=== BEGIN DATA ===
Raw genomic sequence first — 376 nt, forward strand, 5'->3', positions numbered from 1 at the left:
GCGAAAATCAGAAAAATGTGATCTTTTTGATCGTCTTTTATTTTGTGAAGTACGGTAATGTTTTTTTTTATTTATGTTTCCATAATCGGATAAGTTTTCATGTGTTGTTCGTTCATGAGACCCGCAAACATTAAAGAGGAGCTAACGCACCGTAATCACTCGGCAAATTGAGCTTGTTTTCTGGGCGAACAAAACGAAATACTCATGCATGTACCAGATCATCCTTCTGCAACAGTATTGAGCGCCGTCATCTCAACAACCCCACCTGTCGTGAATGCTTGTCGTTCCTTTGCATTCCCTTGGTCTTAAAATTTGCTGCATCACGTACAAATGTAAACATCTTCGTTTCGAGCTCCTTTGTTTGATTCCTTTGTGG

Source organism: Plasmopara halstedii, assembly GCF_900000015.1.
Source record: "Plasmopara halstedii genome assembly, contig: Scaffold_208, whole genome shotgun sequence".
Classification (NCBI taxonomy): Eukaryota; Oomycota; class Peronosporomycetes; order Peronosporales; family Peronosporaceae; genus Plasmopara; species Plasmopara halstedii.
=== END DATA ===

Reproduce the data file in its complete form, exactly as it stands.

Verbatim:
Raw genomic sequence first — 376 nt, forward strand, 5'->3', positions numbered from 1 at the left:
GCGAAAATCAGAAAAATGTGATCTTTTTGATCGTCTTTTATTTTGTGAAGTACGGTAATGTTTTTTTTTATTTATGTTTCCATAATCGGATAAGTTTTCATGTGTTGTTCGTTCATGAGACCCGCAAACATTAAAGAGGAGCTAACGCACCGTAATCACTCGGCAAATTGAGCTTGTTTTCTGGGCGAACAAAACGAAATACTCATGCATGTACCAGATCATCCTTCTGCAACAGTATTGAGCGCCGTCATCTCAACAACCCCACCTGTCGTGAATGCTTGTCGTTCCTTTGCATTCCCTTGGTCTTAAAATTTGCTGCATCACGTACAAATGTAAACATCTTCGTTTCGAGCTCCTTTGTTTGATTCCTTTGTGG

Source organism: Plasmopara halstedii, assembly GCF_900000015.1.
Source record: "Plasmopara halstedii genome assembly, contig: Scaffold_208, whole genome shotgun sequence".
Classification (NCBI taxonomy): Eukaryota; Oomycota; class Peronosporomycetes; order Peronosporales; family Peronosporaceae; genus Plasmopara; species Plasmopara halstedii.